In sensitivity analyses that excluded patients with a cancer diagnosis (n = 1561), those with a VACS Index score greater than 100 during follow-up (n = 92), or those with an opioid use disorder (n = 1690), results were not substantively different. In post hoc analyses in the overall sample, compared with no prescribed opioids and within each stratum, prescribed opioids with unknown immunosuppressive properties appeared to be associated with lower odds of CAP compared with opioids with immunosuppressive properties or no immunosuppressive properties.

    Discussion

    In this large, national cohort of patients with detailed prescribed opioid exposure, we found a strong, independent association between prescribed opioids and the risk of CAP requiring hospitalization in PLWH and uninfected patients. This finding was true for current and past-year prescribed opioid receipt. In addition, among those prescribed opioids, we found that the CAP risk increased with a higher current opioid dose and in patients prescribed opioids with known immunosuppressive properties. Notably, PLWH appear to have a greater CAP risk at lower opioid doses and particularly with immunosuppressive opioids compared with uninfected patients. No previous research has compared the association of prescribed opioids with CAP risk among those with and without HIV infection.3-5,13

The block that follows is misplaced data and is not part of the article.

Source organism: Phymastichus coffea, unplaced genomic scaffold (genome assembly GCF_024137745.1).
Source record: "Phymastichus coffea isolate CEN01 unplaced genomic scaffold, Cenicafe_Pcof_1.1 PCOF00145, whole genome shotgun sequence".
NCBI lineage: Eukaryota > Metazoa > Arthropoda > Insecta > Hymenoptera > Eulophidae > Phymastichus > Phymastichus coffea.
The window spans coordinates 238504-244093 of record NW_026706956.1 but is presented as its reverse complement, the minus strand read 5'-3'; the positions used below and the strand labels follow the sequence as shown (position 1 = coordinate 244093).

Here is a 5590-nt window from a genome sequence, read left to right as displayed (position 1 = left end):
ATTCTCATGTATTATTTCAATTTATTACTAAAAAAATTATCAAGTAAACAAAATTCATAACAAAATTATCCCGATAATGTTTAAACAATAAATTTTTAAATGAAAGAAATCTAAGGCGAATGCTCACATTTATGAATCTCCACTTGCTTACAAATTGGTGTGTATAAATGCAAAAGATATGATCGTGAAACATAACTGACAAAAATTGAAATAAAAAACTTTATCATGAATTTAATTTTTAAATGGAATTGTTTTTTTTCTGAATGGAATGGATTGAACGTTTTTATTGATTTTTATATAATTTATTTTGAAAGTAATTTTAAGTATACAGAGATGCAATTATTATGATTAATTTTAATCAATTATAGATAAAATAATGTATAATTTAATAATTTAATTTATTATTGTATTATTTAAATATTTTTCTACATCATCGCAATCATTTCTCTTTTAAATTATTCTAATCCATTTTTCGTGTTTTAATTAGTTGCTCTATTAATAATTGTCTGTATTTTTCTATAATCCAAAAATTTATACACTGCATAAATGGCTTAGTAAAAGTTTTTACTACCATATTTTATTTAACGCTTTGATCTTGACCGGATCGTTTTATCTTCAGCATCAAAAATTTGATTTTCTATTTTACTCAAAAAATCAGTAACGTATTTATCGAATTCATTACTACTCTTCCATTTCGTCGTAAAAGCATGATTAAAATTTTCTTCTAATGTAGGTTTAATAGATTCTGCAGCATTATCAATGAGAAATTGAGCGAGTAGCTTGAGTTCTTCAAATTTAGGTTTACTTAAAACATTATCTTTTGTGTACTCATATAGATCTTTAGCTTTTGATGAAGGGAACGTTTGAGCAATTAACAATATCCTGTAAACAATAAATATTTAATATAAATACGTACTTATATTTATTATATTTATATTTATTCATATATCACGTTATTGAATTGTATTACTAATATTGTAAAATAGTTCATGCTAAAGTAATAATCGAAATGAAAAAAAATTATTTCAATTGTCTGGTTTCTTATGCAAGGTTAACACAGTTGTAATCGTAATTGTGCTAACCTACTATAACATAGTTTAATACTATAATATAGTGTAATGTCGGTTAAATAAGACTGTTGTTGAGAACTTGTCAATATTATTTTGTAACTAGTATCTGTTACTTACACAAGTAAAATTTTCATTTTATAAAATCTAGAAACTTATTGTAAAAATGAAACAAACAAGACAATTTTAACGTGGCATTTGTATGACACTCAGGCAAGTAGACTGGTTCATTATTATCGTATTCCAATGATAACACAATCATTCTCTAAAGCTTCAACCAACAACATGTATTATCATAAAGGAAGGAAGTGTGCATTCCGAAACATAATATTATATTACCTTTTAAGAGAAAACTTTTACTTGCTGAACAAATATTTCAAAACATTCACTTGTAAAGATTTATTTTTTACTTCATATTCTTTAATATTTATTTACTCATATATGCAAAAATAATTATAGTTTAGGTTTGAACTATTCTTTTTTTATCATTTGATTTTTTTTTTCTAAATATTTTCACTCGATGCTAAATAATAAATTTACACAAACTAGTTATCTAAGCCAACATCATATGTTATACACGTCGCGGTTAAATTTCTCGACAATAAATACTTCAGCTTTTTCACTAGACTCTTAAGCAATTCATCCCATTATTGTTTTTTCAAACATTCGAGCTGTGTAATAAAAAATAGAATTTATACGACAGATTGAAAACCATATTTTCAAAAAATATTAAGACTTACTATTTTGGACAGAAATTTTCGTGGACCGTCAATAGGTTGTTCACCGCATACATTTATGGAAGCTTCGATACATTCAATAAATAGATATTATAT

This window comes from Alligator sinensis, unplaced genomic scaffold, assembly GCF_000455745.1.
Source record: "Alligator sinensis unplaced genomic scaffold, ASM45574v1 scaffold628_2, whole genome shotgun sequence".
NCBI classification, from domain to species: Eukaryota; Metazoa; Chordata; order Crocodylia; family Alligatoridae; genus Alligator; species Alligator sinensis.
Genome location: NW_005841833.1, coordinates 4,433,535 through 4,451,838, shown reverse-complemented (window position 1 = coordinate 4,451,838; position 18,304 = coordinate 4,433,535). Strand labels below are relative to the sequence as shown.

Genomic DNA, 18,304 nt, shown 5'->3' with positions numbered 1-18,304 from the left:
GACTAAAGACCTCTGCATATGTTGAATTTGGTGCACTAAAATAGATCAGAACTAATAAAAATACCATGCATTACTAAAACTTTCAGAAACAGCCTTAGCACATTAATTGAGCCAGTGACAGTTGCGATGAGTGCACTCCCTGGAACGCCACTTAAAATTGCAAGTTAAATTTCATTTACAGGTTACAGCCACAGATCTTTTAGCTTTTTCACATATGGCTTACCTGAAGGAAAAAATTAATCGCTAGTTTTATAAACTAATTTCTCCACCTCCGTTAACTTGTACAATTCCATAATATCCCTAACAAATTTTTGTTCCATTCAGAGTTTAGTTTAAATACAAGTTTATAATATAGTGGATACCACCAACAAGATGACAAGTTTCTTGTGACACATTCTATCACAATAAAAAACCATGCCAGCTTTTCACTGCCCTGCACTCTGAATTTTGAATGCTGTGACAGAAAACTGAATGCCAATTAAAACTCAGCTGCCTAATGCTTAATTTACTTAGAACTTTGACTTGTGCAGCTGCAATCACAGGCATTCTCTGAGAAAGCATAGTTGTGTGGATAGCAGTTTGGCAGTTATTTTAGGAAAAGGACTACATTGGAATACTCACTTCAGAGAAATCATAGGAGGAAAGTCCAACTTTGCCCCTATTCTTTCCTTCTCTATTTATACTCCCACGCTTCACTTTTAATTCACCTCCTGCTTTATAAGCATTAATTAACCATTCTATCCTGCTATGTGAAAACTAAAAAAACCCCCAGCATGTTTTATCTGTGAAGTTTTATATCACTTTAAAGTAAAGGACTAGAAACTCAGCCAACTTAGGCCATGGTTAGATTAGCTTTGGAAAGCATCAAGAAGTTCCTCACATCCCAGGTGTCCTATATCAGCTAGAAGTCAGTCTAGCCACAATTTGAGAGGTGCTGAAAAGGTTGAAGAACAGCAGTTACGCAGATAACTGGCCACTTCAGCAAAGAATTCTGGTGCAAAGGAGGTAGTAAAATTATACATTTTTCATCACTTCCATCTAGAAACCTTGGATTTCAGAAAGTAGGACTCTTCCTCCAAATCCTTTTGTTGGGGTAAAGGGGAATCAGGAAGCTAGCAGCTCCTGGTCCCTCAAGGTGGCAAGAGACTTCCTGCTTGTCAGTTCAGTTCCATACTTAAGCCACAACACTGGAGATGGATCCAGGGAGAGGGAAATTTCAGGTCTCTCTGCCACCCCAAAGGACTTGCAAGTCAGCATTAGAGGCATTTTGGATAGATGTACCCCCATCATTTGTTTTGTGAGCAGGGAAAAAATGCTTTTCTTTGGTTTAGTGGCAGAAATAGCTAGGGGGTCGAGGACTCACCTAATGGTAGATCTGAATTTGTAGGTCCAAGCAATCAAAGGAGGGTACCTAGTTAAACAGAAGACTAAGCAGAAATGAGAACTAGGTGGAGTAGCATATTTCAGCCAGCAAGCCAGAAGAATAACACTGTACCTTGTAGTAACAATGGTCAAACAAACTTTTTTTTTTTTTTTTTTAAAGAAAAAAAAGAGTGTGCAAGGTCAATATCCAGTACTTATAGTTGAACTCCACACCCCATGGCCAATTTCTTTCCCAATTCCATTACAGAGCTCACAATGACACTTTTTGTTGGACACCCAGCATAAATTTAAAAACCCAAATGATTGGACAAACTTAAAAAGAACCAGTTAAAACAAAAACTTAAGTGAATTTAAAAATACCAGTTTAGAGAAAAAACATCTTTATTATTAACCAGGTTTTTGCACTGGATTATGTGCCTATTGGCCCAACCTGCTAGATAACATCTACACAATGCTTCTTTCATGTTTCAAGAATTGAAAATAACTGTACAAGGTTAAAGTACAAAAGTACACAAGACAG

Our findings complement and extend the literature indicating that prescribed opioids have clinically relevant immunosuppressive effects. Three prior studies are most relevant.3-5 In a cohort of community-dwelling older adults (1039 cases and 2022 controls),3 CAP risk was greatest immediately after initiation of prescribed opioid treatment, and immunosuppressive opioids were associated with increased risk. That study did not find that past prescribed opioids or average MEDD among those with long-term prescribed opioids were associated with CAP risk. Similarly, in a self-controlled case series of patients with rheumatoid arthritis,4 an adjusted incidence rate ratio of 1.39 (95% CI, 1.19-1.62) was found for serious infections requiring hospitalization. However, although that study found an incidence rate ratio of 1.22 for CAP during periods of prescribed opioids compared with those without, the 95% CI crossed 1.00 (0.99-1.51).4 Finally, in a nested case-control study including 1233 cases with invasive pneumococcal disease, including pneumonia, and 24 399 controls,5 investigators found that cases had greater odds than controls of prescribed opioid use with an AOR of 1.62 (95% CI, 1.36-1.92). These associations were strongest for prescribed opioids that were long acting, high potency, and high dose. As in these studies,3-5 we found that current receipt of prescribed opioids and higher doses were associated with greatest CAP risk. Our finding that past prescribed opioid receipt was also associated with CAP risk may be associated with prolonged immunosuppressive effects, stockpiling unused medication, which may enable use of medications longer than prescribed, and/or unmeasured or residual confounding. Consistent with preclinical studies demonstrating differential immunosuppressive effects of specific opioids,11 we observed that CAP risk was greatest with use of immunosuppressive prescribed opioids, including codeine, dihydrocodeine bitartrate, fentanyl, and morphine. Notably, prior work3,5 has found that receipt of long-acting opioids is associated with increased CAP risk. This finding is consistent with ours given that morphine, the most commonly prescribed long-acting opioid in our data, is considered immunosuppressive, and use of long-acting formulations is correlated with receipt of higher-dose opioids.